These 8 Common Mistakes Make Colds Worse

common cold bug
Photo: Pixabay CC0

The nose is running, the throat is scratching and the head is hurting: almost everyone catches a cold in the cold season. There are many home remedies that will help get rid of them quickly – but there are also some that have the opposite effect. If your cold gets better and worse again, you should avoid the following mistakes.

A simple cold is relatively harmless, but if you are careless or don’t treat it properly, you risk spending the whole autumn or winter with a runny nose or prolonging the illness. To get rid of them quickly, you should definitely avoid these nine mistakes when you have a cold:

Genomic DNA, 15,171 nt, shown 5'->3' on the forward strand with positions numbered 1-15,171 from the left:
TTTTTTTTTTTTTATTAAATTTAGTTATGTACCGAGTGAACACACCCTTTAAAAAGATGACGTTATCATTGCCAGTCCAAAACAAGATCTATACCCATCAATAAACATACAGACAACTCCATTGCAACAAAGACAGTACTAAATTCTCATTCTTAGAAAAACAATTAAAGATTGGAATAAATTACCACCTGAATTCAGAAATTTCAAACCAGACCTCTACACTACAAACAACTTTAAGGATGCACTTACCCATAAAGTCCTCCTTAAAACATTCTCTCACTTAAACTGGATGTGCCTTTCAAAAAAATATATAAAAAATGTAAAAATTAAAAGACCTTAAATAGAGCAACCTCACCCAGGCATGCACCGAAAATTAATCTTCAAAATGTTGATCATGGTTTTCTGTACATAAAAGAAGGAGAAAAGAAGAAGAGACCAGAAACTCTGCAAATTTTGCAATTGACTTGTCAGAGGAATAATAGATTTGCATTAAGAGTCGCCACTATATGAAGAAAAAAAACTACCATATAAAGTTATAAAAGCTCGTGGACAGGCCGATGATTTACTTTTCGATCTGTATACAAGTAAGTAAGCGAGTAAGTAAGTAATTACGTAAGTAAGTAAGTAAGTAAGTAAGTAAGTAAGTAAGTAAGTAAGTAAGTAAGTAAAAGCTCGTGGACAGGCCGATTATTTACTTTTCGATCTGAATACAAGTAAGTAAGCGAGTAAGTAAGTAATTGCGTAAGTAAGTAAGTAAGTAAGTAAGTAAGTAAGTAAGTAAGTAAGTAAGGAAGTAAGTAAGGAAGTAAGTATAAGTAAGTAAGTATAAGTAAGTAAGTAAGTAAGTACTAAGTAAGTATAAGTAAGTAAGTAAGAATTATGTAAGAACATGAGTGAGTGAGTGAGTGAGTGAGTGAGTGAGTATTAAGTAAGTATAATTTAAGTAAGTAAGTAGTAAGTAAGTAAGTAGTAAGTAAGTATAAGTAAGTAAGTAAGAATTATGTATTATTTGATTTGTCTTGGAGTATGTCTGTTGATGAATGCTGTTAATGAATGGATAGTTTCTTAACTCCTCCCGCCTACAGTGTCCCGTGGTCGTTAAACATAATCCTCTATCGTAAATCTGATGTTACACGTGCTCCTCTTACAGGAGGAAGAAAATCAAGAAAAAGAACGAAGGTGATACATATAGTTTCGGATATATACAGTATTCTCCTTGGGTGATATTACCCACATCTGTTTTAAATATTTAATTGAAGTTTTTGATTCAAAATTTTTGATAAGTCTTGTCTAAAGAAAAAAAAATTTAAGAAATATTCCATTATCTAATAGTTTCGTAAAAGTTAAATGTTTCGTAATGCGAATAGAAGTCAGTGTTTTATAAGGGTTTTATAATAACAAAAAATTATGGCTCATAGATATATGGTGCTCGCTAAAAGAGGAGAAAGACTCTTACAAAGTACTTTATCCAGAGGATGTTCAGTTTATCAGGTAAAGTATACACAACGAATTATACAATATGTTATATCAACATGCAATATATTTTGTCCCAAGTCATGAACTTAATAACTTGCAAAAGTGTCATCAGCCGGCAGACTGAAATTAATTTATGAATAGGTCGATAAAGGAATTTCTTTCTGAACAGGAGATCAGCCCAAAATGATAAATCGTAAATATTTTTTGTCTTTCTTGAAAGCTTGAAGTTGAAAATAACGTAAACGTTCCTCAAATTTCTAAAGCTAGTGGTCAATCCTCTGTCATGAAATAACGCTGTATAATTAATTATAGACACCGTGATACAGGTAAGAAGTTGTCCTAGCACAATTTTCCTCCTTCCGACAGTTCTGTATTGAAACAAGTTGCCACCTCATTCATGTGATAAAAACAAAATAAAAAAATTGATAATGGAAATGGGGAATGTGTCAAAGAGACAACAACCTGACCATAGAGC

1. Using the nasal spray incorrectly

Nasal spray gives you quick relief from a stuffy nose – but you should be careful and not use the spray too often or for a long time. Once your mucous membranes have gotten used to the active ingredients, it can happen that the nasal mucous membranes swell even more.

If you then continue to use nasal spray, you risk chronic colds. The irritated nasal mucous membranes can dry out and no longer fulfill their defense function – which in turn clears the way for germs. You should therefore use nasal sprays for a week at most. Even better: Use homemade nasal spray to get rid of a cold quickly.

2. Mistakes with colds: blow your nose hard and pull up nasal mucus

A runny nose is uncomfortable, as is constant sniffling and sniffling. But somehow you have to get rid of the nasal mucus. However, blowing your nose hard is not helpful because you press the secretion into the sinuses up to the auditory tube. In the worst case, this can lead to a sinus and middle ear infection.